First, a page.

Boy is it hard to learn all the vocabulary associated with this mess in the market, but I do find it all interesting. For example, counterparty is a useful word. It means: The other participant in a contract or swap. So it is the union of buyers and sellers. If you’re the seller the buyer is your counterparty, and visa versa. It’s a particularly useful word when it becomes unclear who in the transaction is the buyer and who’s the seller, for example when your engaged in barter. Pass a neighbor on the street, exchange greetings, and you become counterparties. I like that there is a word for the participants in transactions where the commodities changing hands are harder to quantify.
When Mary smiles at Sally and Sally fails to return the greeting then Mary’s feelings are hurt. Mary took the risk that Sally would reciprocate. That was her counter party risk. A more concrete example of counter party risk: the local ice cream company recently went bankrupt and left it’s suppliers with worthless accounts receivables. Those vendors might have purchased insurance to protect them from that loss. I gather that in England you can buy insurance that your marriage won’t end in divorce. I find myself imagining brats sitting on the playground wall placing bets on the chances Mary and Sally smile at each other when they pass.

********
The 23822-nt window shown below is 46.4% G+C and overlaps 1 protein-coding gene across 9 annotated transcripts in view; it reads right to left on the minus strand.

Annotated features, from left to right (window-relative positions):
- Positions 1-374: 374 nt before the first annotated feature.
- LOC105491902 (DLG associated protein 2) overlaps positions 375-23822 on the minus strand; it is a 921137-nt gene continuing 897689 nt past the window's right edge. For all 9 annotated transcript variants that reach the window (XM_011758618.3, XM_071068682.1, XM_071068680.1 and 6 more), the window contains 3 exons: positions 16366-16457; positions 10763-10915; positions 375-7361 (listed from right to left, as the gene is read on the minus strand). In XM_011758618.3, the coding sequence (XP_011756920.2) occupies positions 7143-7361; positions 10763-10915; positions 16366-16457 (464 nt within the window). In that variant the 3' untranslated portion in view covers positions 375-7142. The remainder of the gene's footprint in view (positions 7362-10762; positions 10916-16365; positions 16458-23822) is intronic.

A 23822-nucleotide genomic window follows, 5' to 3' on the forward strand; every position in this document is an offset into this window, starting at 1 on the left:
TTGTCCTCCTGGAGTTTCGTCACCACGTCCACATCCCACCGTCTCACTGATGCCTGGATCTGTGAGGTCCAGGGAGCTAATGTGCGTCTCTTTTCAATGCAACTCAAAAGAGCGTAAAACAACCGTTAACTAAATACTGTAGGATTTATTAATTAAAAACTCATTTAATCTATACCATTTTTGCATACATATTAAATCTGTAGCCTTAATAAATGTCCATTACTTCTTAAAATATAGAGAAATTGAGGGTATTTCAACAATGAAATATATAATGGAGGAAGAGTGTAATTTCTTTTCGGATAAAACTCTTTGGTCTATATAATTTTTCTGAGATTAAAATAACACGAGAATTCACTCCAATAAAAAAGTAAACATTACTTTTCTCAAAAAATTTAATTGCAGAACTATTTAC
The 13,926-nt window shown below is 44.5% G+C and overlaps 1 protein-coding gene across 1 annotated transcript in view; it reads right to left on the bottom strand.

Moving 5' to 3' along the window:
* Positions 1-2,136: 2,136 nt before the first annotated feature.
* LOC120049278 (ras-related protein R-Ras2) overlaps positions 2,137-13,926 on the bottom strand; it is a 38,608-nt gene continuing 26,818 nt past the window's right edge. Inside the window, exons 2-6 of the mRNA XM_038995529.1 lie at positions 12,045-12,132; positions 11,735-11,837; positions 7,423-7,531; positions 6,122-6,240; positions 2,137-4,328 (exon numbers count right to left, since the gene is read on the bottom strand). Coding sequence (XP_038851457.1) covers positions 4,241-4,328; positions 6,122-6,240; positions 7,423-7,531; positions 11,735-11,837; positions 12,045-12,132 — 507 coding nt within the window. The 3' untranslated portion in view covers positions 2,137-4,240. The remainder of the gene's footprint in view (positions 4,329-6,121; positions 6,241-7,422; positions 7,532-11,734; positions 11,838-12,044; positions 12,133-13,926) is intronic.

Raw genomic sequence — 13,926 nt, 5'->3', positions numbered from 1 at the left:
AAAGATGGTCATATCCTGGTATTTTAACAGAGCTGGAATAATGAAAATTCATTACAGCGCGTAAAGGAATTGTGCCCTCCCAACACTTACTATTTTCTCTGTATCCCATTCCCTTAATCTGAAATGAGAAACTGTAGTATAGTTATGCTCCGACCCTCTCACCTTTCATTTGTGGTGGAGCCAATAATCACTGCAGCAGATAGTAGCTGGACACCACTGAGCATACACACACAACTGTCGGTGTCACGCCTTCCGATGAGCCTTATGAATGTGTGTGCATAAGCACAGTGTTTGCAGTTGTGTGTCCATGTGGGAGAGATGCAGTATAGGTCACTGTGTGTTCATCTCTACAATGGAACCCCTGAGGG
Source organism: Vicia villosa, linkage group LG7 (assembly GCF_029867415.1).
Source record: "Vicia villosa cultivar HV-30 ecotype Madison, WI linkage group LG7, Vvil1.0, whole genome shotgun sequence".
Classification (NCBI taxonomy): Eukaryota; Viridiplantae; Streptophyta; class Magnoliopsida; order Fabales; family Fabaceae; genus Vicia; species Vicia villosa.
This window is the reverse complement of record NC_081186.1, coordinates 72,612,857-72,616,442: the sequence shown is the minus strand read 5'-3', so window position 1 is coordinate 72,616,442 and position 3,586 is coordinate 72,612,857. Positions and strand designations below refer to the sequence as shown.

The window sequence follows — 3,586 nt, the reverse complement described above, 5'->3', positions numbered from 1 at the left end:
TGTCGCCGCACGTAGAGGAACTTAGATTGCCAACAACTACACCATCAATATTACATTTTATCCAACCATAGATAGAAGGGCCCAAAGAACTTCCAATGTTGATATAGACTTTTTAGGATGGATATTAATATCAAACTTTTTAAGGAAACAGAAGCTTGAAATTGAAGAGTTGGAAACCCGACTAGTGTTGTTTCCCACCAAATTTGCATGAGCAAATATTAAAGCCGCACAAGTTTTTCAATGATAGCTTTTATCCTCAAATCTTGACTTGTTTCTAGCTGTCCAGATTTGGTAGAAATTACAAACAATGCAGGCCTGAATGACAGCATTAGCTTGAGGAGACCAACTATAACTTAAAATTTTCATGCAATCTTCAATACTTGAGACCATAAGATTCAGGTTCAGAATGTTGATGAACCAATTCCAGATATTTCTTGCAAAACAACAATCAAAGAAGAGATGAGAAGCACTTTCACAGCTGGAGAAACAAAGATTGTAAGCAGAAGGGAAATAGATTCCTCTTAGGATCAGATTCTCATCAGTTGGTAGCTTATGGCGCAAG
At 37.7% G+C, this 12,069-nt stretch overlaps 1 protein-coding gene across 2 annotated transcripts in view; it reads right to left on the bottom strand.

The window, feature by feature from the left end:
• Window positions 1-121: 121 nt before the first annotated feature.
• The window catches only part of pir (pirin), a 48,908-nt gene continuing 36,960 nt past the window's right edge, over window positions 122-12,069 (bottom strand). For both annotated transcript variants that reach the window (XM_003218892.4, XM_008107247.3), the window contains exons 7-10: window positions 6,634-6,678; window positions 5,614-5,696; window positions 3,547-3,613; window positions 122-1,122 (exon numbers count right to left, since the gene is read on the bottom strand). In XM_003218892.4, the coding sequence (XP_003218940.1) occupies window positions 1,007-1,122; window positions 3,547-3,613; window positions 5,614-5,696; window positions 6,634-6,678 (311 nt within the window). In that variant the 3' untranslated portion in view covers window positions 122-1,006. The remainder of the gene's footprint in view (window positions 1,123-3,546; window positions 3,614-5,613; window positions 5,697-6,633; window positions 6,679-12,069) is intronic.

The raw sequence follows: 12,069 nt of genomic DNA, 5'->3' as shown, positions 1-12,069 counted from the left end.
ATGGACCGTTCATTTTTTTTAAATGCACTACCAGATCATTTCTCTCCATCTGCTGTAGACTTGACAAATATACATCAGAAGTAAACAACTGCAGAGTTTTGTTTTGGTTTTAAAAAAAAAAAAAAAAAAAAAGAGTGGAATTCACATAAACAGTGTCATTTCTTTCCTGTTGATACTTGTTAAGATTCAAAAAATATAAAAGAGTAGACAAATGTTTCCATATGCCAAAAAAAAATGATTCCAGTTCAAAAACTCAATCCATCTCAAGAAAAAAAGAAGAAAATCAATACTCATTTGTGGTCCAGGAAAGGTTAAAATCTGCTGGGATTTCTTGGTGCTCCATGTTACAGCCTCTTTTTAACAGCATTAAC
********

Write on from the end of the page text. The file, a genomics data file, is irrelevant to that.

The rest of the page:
Bets on the chances that a transaction between parties will go south for one reason or another go by many names. One that’s in the news these days is credit derivatives. As long as you can find somebody you sell you the insurance (or to make the bet with you) pretty much any counter party risk what so ever can be hedged. Betting on the progress of Sally and Mary’s body language is at one end of the spectrum at the other end you can place bets on the chance a government will decline to pay back its debt.
The markets for those are signals about the reputation of a given counterparty. Better than eBay reputation scores. The German government has a better reputation then the US government for example.